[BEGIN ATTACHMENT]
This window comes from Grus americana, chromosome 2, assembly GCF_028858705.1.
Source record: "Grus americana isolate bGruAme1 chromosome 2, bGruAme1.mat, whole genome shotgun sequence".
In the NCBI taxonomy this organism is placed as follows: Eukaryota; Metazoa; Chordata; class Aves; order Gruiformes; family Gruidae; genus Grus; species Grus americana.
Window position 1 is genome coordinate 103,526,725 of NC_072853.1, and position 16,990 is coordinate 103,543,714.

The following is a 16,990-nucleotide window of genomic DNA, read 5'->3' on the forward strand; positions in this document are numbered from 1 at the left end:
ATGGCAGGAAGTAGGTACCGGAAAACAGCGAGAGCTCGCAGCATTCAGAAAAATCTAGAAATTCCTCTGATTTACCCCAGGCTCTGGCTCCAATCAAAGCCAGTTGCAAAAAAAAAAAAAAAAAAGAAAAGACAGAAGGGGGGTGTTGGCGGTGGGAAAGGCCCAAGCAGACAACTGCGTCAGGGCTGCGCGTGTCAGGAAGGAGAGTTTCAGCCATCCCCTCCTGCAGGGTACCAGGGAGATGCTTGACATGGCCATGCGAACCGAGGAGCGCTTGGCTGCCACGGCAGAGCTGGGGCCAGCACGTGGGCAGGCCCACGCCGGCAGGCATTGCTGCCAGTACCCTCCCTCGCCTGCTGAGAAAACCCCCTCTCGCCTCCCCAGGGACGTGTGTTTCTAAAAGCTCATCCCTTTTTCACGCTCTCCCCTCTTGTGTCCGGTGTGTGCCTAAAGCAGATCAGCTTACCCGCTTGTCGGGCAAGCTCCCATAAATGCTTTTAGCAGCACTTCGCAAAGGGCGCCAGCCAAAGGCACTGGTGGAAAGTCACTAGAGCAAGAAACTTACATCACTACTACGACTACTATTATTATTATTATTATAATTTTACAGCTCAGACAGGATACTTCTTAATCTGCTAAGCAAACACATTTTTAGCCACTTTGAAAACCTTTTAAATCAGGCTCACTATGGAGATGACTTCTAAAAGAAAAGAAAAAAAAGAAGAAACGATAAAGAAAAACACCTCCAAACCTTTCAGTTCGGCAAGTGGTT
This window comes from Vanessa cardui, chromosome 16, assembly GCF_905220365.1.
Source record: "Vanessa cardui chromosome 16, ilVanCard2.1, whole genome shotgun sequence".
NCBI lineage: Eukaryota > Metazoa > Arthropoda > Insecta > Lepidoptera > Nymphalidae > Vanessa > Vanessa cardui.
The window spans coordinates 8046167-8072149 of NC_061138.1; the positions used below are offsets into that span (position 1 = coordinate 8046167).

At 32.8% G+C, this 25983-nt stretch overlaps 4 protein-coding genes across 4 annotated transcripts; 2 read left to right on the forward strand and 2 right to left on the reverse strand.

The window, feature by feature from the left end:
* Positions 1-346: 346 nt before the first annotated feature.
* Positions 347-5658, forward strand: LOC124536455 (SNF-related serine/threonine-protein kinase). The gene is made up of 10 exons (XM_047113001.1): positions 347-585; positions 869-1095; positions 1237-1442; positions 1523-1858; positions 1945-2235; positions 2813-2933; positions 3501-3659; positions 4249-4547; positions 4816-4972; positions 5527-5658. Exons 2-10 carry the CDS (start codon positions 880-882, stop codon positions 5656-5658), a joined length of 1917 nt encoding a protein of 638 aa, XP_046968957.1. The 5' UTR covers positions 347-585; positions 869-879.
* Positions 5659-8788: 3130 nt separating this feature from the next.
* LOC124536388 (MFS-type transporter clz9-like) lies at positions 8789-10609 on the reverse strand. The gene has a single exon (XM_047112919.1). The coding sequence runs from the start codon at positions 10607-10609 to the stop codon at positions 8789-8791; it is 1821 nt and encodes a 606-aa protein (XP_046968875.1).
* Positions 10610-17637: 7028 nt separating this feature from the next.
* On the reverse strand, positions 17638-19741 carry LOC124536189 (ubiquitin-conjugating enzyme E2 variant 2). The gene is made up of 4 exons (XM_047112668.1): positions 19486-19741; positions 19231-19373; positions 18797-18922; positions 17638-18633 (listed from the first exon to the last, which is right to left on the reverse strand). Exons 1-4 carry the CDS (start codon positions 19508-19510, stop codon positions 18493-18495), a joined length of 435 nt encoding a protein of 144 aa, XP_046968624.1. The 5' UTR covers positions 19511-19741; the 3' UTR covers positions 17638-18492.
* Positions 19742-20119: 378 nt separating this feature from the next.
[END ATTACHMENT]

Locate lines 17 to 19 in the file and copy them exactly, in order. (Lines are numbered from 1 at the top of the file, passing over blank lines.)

* Positions 10610-17637: 7028 nt separating this feature from the next.
* On the reverse strand, positions 17638-19741 carry LOC124536189 (ubiquitin-conjugating enzyme E2 variant 2). The gene is made up of 4 exons (XM_047112668.1): positions 19486-19741; positions 19231-19373; positions 18797-18922; positions 17638-18633 (listed from the first exon to the last, which is right to left on the reverse strand). Exons 1-4 carry the CDS (start codon positions 19508-19510, stop codon positions 18493-18495), a joined length of 435 nt encoding a protein of 144 aa, XP_046968624.1. The 5' UTR covers positions 19511-19741; the 3' UTR covers positions 17638-18492.
* Positions 19742-20119: 378 nt separating this feature from the next.